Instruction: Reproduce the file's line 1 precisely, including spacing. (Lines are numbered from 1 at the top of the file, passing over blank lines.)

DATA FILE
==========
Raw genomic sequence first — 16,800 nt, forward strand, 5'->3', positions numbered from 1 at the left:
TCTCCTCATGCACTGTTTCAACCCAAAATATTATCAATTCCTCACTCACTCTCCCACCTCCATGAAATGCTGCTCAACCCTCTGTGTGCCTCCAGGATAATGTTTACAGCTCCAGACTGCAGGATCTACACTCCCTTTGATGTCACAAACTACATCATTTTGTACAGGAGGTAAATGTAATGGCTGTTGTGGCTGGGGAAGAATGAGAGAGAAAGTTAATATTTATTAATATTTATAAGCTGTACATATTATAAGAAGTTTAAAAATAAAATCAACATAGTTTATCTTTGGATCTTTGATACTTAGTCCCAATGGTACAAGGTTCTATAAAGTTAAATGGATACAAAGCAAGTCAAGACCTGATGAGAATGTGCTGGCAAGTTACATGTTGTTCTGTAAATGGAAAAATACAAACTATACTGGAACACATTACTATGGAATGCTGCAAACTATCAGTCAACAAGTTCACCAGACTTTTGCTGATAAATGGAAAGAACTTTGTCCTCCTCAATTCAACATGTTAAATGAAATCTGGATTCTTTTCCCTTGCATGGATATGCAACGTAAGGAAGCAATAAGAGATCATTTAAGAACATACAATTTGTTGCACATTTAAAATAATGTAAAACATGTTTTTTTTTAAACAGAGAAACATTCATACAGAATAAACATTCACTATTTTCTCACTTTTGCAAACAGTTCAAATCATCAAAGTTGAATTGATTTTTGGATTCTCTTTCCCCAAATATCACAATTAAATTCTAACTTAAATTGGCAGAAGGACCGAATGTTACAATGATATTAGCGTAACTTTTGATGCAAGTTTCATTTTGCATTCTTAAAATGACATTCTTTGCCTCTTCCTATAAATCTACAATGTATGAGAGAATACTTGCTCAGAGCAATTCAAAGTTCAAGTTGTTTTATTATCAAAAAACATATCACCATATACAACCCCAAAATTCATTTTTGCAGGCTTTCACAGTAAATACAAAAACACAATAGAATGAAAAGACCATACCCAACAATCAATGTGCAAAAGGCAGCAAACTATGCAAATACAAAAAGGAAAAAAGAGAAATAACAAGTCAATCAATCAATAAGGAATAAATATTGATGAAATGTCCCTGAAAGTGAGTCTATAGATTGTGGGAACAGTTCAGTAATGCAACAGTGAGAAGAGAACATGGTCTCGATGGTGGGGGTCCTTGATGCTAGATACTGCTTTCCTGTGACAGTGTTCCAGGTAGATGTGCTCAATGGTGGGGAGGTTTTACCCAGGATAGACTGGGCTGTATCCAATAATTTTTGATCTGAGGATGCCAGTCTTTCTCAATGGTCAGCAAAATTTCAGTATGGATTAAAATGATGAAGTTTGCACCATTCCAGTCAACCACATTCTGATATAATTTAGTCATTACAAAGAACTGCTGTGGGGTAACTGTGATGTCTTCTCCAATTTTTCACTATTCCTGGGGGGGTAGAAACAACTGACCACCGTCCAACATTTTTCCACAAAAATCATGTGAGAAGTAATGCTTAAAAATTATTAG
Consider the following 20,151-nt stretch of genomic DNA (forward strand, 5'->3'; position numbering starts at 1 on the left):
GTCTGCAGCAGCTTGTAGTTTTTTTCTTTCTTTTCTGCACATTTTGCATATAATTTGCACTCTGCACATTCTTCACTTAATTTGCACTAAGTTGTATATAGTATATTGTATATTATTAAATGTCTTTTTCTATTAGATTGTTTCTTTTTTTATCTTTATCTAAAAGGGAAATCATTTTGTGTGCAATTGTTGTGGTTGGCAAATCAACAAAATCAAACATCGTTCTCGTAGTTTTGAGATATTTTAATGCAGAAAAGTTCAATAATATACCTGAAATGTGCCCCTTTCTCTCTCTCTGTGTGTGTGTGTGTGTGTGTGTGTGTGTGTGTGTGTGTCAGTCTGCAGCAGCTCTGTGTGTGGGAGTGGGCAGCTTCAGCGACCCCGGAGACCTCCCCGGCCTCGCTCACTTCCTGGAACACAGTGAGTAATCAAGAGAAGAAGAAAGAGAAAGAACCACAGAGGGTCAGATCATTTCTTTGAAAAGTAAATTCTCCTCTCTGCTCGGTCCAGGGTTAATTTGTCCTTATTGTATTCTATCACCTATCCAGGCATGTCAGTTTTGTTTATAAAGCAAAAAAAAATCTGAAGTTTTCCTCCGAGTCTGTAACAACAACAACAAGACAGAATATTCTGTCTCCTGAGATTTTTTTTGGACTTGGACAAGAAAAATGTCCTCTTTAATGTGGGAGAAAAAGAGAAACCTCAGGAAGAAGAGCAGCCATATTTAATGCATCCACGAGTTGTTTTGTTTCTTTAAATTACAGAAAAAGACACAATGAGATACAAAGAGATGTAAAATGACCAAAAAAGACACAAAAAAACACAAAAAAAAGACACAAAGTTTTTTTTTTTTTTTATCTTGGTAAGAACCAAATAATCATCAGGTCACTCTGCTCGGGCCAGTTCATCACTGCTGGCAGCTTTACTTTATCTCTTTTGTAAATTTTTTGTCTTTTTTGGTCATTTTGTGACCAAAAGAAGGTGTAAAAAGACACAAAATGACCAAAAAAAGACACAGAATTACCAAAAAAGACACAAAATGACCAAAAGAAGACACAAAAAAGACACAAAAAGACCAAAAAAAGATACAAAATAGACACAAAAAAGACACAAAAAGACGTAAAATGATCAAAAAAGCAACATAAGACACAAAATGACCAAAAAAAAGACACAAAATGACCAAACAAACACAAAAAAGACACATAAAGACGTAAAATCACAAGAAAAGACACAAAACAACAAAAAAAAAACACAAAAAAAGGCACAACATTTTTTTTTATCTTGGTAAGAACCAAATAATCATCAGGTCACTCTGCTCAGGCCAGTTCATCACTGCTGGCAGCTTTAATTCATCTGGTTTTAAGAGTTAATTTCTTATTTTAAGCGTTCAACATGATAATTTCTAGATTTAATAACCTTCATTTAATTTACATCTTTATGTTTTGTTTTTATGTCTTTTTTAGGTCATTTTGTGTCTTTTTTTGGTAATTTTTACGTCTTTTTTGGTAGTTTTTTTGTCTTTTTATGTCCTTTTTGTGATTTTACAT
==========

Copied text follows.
Raw genomic sequence first — 16,800 nt, forward strand, 5'->3', positions numbered from 1 at the left: